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Indiana Health Dept. Confirms 1st Coronavirus Case In The State

Lauren Chapman/IPB News


The Indiana Dept. of Health has announced the first case of coronavirus has been confirmed in Marion county.

Gov. Eric Holcomb made the announcement today adding that he has declared a public health emergency to make sure Indiana is in aposition to get funding to help combat the spread of the disease.

The 1st case is an adult who recently traveled to Boston and returned to Indiana Wednesday. He had contact with an individual in Boston who has been positively Identified as having coronavirus.

The individual has mild symptoms, a low grade fever and cough.

The Marion county man first called the State Health Dept. last night  and was instructed to go to the ER at Community Hospital North which was given a heads up that he was coming. 

Officials say he stayed in the parking lot at the hospital and caregivers received him there.  He was then taken in a side entrance and put in a room with negative air flow.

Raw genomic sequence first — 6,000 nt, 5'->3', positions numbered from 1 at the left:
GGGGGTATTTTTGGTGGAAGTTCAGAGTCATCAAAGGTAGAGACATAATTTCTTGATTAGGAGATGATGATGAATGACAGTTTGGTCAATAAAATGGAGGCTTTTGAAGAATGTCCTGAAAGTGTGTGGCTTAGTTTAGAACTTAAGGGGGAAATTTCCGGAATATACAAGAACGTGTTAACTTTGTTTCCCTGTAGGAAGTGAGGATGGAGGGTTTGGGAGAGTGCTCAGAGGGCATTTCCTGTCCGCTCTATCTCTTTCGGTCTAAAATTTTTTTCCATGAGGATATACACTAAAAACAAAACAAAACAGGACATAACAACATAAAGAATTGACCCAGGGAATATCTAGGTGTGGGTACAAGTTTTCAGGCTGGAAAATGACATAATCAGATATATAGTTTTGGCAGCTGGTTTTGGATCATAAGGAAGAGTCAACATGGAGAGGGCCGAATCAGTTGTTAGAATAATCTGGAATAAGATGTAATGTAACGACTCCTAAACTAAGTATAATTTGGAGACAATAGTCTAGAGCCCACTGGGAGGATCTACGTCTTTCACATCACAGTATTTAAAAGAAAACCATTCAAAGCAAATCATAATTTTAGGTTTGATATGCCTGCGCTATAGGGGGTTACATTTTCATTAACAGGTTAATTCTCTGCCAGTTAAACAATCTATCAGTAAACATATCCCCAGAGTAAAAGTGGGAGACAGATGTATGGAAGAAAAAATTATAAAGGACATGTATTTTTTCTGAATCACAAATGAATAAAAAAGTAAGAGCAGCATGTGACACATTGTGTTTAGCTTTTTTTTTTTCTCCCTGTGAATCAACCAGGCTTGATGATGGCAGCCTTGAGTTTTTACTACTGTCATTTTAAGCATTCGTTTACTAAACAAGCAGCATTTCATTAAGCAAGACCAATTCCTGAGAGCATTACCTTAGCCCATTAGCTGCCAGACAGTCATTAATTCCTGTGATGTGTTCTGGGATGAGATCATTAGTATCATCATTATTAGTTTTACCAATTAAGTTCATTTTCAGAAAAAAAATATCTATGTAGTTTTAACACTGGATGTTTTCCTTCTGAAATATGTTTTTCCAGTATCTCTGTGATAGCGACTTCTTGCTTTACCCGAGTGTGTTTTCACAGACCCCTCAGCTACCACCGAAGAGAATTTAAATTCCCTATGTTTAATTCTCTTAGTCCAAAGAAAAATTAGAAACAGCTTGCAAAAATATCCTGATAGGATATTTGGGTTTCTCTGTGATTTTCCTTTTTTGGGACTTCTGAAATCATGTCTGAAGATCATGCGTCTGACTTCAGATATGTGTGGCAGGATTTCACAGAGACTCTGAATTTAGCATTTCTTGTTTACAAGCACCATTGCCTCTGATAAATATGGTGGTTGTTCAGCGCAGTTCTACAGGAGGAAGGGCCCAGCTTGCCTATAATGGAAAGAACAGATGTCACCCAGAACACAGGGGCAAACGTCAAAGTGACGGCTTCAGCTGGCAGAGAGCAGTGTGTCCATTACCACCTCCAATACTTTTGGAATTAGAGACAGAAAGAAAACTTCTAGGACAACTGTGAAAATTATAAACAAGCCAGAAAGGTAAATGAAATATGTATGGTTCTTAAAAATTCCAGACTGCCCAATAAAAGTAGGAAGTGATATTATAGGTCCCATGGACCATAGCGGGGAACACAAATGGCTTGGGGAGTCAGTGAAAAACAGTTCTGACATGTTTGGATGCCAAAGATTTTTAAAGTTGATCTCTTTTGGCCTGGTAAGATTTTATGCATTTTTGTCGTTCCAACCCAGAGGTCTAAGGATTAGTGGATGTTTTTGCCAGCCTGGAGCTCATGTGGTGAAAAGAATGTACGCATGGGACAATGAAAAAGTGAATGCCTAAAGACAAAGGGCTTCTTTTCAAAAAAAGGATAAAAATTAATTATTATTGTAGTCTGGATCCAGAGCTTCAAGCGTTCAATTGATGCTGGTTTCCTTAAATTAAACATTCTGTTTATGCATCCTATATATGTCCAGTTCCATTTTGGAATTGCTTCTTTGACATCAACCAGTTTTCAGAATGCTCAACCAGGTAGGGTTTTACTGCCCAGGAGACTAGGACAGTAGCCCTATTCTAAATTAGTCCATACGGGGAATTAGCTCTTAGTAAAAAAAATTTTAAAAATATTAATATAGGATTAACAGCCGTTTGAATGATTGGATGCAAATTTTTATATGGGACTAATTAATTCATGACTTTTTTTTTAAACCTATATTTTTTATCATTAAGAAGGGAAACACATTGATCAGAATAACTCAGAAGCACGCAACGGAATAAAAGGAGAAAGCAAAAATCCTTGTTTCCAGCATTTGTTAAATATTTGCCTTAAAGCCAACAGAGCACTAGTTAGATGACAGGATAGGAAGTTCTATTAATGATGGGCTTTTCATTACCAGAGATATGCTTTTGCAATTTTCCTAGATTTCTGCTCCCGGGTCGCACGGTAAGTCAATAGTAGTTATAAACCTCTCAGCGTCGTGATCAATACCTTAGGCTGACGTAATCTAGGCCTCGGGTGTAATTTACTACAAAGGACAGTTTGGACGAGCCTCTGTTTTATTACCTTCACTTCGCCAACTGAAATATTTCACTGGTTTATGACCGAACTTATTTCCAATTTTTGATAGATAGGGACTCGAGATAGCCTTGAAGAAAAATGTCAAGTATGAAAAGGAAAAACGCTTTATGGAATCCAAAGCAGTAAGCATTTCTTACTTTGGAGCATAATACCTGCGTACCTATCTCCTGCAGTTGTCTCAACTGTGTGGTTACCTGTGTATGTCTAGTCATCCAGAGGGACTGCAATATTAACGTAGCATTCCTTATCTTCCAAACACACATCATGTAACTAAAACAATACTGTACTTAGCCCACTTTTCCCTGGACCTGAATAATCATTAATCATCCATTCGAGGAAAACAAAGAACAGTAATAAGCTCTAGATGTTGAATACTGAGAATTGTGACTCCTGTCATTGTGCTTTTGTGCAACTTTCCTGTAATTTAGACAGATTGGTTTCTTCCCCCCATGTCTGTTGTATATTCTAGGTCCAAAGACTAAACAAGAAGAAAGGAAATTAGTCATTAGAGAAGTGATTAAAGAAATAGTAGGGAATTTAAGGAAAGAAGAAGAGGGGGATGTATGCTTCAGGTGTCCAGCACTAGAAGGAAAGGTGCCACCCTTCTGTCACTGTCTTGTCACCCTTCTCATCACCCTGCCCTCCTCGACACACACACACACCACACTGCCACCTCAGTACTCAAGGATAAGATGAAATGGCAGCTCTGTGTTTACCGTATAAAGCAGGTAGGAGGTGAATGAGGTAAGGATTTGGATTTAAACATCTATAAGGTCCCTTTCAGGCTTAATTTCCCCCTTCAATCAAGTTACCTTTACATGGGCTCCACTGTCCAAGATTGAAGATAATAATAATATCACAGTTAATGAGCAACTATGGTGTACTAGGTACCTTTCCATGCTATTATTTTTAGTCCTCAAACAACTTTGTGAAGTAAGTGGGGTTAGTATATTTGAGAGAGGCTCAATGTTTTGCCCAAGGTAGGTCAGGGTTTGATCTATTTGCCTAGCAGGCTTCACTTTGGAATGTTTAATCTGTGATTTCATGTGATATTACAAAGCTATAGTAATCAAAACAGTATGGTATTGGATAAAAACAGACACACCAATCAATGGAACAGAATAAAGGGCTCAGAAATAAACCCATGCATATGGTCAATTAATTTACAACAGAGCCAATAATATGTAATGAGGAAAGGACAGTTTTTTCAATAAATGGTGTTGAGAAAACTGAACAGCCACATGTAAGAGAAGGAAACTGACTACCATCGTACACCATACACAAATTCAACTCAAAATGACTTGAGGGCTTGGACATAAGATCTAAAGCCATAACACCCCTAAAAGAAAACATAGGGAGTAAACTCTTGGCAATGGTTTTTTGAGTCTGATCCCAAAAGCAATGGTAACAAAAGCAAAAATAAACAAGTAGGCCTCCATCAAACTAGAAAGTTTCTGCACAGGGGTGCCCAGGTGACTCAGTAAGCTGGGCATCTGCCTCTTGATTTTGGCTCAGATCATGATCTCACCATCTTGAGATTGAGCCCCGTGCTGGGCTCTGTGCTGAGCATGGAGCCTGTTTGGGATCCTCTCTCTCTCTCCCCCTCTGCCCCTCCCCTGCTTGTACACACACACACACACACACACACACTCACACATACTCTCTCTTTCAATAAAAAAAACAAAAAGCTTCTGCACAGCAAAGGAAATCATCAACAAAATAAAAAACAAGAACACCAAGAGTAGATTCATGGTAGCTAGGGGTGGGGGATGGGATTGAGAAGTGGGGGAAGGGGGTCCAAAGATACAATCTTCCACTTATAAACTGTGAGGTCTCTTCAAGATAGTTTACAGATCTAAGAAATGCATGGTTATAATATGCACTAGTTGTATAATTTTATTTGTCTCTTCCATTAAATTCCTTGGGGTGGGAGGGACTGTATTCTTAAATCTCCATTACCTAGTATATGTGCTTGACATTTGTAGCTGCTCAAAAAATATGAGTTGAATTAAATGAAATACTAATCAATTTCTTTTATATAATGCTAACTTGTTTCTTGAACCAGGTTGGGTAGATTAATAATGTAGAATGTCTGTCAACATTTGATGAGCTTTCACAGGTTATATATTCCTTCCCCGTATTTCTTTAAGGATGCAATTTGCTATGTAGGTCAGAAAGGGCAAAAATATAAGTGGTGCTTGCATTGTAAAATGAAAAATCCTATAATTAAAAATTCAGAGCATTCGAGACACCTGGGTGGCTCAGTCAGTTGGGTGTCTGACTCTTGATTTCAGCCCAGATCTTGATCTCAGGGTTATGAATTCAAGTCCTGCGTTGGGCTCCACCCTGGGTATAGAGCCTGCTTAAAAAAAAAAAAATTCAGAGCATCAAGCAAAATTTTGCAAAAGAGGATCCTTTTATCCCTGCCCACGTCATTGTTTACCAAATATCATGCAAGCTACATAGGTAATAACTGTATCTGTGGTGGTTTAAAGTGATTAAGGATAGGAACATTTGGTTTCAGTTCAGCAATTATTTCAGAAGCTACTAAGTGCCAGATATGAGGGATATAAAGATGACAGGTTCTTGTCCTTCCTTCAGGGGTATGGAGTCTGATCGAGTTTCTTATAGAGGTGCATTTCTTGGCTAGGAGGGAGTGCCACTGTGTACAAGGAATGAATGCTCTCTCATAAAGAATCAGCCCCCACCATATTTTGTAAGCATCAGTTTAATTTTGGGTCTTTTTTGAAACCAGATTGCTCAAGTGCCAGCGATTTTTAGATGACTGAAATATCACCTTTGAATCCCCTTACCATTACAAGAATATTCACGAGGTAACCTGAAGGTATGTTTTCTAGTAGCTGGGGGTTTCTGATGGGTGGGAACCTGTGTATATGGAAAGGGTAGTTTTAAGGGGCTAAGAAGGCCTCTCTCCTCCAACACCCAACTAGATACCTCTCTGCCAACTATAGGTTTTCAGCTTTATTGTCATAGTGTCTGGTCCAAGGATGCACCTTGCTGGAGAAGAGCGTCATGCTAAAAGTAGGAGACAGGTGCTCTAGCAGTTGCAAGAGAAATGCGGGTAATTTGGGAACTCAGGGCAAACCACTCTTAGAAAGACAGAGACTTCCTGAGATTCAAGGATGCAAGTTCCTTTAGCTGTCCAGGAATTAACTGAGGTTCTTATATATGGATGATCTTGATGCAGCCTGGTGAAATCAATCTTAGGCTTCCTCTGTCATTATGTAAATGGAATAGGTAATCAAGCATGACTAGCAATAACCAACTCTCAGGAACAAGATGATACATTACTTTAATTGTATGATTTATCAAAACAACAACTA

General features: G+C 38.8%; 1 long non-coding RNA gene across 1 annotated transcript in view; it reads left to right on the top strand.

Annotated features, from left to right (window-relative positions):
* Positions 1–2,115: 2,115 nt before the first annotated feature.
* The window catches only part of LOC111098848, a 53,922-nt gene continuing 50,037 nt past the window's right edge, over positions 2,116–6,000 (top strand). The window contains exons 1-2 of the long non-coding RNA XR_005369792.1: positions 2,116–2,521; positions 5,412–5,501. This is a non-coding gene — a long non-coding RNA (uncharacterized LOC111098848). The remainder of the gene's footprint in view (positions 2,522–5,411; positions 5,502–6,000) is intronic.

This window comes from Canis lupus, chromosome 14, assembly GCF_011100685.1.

Officials say no other patients or tehir caregivers at the hospital were exposed to him. He is currently in self isolation and not in the hospital.

35 other individuals are being monitored for coronavirus in Indiana.  12 people have been tested and the state has had the test for coronavirus since Saturday.

The state says it needs more help in its health department call centers, more masks and more epidemiologists.

Indiana Public Broadcasting is covering this breaking news story and will be updating throughout the day. 

Here is the latest news release on the issue that was distributed by the IN Health Department: 

INDIANAPOLIS—Governor Eric J. Holcomb and the Indiana State Department of Health (ISDH) announced today the first presumptive positive case of COVID-19 in a Marion County resident with a recent history of travel to Boston. To ensure continued coordination, Gov. Holcomb is issuing a public health emergency declaration.


“With the help of our federal, state and local partners, Indiana is responding to this case as we have planned and prepared for weeks,” Gov. Holcomb said. “The Hoosier who has been diagnosed has taken responsible steps to stay isolated.”

ISDH is working closely with the Marion County Public Health Department, Community Hospital North and the Centers for Disease Control and Prevention (CDC) to ensure that any close contacts of the patient are identified and monitored and that all infection control protocols are being followed.

A presumptive positive case means the patient has tested positive at the ISDH Laboratories. Samples will be sent to the CDC for final confirmation.

The public health emergency declaration Gov. Holcomb is issuing today will call on state agencies to continue their diligence and cooperation in responding to COVID-19 and ensures that Indiana can seek funding to control and stop the spread of coronavirus. The declaration will be posted at